Alternatives to Crate Training a Puppy 

The decision to crate train is personal. It’s worth considering alternatives to crate training, especially if your puppy is distressed in its crate. Crate training alternatives include an outdoor kennel, an indoor playpen, puppy-proofing your home, and getting a dog walker. 

Does this mean you have to toss the dog crate? 

Not necessarily. Even those that oppose the practice of regularly ‘crating’ a dog say that crates can serve a purpose. For example, you can use it if required to confine your dog for transportation or medical reasons. 

What you don’t need to do is listen to your puppy cry for hours while locked in a crate at night.

Here are seven dog crate alternatives:

  1. An enclosed garden and an outdoor kennel.
  2. Pick a room or set up a playpen.
  3. Install a doggie door. 
  4. Puppy-proofing your home.
  5. Get a dog walker or pet sitter.  
  6. Take your pup to dog daycare. 
  7. Get another dog. 

1. An Enclosed Garden and Kennel

An Enclosed Garden and Kennel

Make use of an enclosed garden when the weather is warm enough and your puppy is old enough to be left outside.

Give your pup a water bowl, a cozy kennel with blankets where it can rest, and a chewy toy or two to make hanging out in the garden fun.

2. Pick a Room or Set up a Playpen

Choosing a room for your puppy or setting up a playpen is a great option. Especially if you need your dog to stay indoors, but don’t want your dog to access all the rooms in your home. 

To help meet all your puppy’s needs and keep it entertained, add water, chew toys, and a bed. 

A playpen provides a safe space for a puppy to walk around, stretch, play, and relax indoors when you are busy. You still need to take your puppy out for potty breaks. You can also train your puppy to use a corner of the playpen or a room laid with paper.

Related: How to Stop Your Puppy Crying in a Playpen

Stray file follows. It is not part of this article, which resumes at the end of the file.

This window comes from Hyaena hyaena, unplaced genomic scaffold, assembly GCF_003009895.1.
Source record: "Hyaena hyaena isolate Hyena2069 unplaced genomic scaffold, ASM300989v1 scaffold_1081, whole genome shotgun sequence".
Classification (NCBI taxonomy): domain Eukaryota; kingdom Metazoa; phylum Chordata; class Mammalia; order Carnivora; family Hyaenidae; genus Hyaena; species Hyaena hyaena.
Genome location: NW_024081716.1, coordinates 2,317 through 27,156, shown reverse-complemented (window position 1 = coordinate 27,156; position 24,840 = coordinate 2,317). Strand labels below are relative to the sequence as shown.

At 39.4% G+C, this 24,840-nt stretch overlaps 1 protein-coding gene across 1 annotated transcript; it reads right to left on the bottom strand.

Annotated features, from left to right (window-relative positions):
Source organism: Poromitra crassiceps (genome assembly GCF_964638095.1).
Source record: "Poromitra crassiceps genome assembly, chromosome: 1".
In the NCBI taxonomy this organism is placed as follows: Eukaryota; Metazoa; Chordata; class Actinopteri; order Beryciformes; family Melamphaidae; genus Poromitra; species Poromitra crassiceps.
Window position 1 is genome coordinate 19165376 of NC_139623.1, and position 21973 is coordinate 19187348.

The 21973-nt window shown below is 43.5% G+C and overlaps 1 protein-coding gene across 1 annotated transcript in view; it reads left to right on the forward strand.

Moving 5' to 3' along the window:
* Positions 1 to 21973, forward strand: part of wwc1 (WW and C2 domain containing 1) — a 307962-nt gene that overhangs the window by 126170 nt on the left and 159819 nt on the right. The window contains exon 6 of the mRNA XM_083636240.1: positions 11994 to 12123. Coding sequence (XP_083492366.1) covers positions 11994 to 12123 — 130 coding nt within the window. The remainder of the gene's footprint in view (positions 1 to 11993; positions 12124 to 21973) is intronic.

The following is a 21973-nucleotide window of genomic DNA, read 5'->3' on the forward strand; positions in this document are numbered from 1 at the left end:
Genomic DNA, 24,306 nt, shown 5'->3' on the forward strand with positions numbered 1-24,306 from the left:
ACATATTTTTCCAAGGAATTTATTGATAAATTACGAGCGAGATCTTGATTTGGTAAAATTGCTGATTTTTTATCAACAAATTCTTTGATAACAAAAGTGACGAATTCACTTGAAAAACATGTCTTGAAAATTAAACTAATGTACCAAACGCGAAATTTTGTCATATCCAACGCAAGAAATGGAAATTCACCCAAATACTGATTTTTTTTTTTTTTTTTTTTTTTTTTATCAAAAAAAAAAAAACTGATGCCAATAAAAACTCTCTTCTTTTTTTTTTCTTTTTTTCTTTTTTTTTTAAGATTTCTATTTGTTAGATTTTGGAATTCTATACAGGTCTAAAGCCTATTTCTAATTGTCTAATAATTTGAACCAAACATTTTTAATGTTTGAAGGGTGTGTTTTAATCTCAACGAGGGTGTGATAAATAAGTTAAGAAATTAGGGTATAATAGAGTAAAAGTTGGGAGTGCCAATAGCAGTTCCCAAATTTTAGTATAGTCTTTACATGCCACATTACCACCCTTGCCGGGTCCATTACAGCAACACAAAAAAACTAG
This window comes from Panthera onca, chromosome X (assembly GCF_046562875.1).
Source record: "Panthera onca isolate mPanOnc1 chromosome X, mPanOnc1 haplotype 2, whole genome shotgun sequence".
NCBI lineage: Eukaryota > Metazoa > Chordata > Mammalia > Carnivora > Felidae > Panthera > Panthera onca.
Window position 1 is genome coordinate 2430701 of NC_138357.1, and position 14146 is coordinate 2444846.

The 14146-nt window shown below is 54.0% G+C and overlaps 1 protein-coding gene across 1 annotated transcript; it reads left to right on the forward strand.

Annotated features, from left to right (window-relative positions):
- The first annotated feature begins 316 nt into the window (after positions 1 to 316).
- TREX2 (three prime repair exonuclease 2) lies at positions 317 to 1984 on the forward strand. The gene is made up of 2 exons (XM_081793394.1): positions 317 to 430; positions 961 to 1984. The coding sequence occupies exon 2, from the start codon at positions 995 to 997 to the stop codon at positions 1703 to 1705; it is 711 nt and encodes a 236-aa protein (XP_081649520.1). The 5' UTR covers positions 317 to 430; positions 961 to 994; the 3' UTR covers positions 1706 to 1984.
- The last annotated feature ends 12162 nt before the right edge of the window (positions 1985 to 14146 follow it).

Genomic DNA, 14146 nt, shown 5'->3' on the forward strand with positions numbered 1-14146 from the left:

3. Install a Doggie Door

Install a Doggie Door

Give your pup a run of the house (or one room) and the garden by installing a doggie door. 

4. Puppy-Proof Your Home

Puppy-proof your home and you won’t need to restrict your puppy’s access to it. 

This means looking out for potential dangers, like poisonous plants, and moving them out of harm’s way. It’s also a good idea to get everyone in your household to get into the habit of putting shoes away and hiding TV remotes when they are not in use. 

5. Find a Dog Walker or Pet Sitter

Hiring a dog walker is a great idea if you work long hours and aren’t able to walk your dog daily. 

A daily walk or even having someone throw the ball for your dog reduces the chance of your pup getting so bored that it starts digging up your garden or chewing up your shoes. 

If you can’t afford to hire a dog walker or pet sitter, ask a friend, family member, or neighbor to walk, visit and play with your dog in exchange for something you can do for them. 

A single retired neighbor may love your dog’s company and be more than happy to petsit, especially if it’s followed with an invite for a home-cooked meal. 

6. Take Your Pup to Doggie Daycare

Take Your Pup to Doggie Daycare

Once your puppy is old enough to be socialized with other dogs, taking it to a doggie daycare is a great way to ensure your dog has a good day while you are at work. 

Speak to your vet about when to safely start daycare for your puppy. A vet may recommend waiting until your puppy has had its core vaccinations or is a certain age before taking it out to socialize with other dogs. 

7. Adopt Another Dog  

A solution for a lonely dog is another dog. Two dogs that enjoy each other’s company will keep each other entertained while you’re not home.[9]

Related: How to Get a Puppy to Stop Whining: The 3 Best Tips

About Monique Warner

Monique is an avid dog lover who grew up with dogs, cats, and budgies as pets. She has worked as a pet sitter and dog walker. With her passion for dogs and pets alike, she writes articles with the intention of helping pet owners solve their biggest struggles.